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IFR fix: Benchmarking the basics
By Dan Namowitz
Is your instrument flying based on a good foundation? Complex procedures require a solid basis in the
fundamentals. That means practicing—and not just on clear, calm days. Practice should instill
confidence that you can control your aircraft to the standards implied by your rating under the
turbulent or gusty conditions you would expect to encounter on a challenging weather flight.
You can’t keep up with the demands of course intercepts, nailing altitudes, and anticipating the next
step in an instrument approach procedure if your basics are sloppy, or if the radar controller is
wondering whether you are established on the localizer.
Practicing level flight, standard-rate turns, and constant-airspeed climbs and descents—with and
without a partial panel—isn’t instantly gratifying like completing an ILS approach or a tricky
nonprecision procedure, but it will pay bigger dividends. That is recognized in the practical test
To review from the PTS, “The FAA has stressed that it is imperative for instrument pilots to acquire and
maintain adequate instrument skills and that they be capable of performing instrument flight with the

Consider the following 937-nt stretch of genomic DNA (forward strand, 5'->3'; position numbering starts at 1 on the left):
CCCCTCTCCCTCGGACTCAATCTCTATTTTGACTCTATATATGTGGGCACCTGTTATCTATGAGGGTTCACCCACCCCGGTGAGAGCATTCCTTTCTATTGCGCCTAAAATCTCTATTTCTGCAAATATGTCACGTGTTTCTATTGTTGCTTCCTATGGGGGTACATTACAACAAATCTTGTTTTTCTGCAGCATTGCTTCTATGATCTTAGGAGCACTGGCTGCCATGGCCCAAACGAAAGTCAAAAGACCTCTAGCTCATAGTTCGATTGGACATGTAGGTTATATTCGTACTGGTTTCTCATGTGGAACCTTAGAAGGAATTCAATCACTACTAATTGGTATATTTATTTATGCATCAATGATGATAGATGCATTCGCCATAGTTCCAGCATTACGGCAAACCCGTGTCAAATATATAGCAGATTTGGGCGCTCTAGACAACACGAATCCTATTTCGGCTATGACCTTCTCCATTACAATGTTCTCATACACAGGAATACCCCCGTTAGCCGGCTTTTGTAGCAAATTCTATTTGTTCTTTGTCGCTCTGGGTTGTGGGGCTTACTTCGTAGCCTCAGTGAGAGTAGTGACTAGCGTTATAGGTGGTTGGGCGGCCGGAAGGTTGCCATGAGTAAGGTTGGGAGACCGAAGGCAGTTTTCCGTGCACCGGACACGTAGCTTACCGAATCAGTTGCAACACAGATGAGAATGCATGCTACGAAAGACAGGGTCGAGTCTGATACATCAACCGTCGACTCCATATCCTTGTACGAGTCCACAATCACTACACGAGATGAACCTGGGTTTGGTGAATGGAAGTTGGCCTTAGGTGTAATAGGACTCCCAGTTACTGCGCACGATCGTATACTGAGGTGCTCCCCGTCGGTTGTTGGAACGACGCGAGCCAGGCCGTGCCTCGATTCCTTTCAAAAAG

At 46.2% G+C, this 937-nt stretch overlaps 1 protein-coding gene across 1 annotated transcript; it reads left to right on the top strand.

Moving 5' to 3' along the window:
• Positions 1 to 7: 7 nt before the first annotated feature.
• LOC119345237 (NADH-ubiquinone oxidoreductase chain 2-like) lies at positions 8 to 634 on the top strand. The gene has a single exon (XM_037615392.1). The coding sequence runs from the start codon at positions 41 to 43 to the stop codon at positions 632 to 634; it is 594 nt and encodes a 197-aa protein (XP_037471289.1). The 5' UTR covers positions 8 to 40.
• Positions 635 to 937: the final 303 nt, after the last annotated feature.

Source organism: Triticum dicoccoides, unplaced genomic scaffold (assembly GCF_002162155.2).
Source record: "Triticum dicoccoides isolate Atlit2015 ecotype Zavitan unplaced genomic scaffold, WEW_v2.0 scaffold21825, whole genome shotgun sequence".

use of the backup systems installed in the aircraft. Many light aircraft operated in IMC are not
equipped with dual, independent, gyroscopic heading and/or attitude indicators and in many cases are
equipped with only a single vacuum source. Technically advanced aircraft may be equipped with
backup flight instruments or an additional electronic flight display that is not located directly in front of
the pilot.”
The unintended consequences of poor basic instrument flying can be considered distractions, because
they rob you of the time you need to keep up with the situation.
Practicing staying undistracted is easier than you think. According to one FAA designated pilot
examiner, creating distractions on a checkride is often unnecessary because there are so many real
“During a checkride it’s not unusual for the first distraction to occur soon after taxi out, possibly
triggered by the need to retrieve a misplaced chart or pencil,” wrote Bob Schmelzer in the May 2010
Flight Training. “Another could show up soon after takeoff when, for example, an improperly set
heading indicator results in a navigational checkpoint that cannot be located. And so the seemingly
never-ending flow of distractions continues, allowing the DPE to simply sit back and observe an
applicant’s responses to them.”
AOPA Trianing & Safety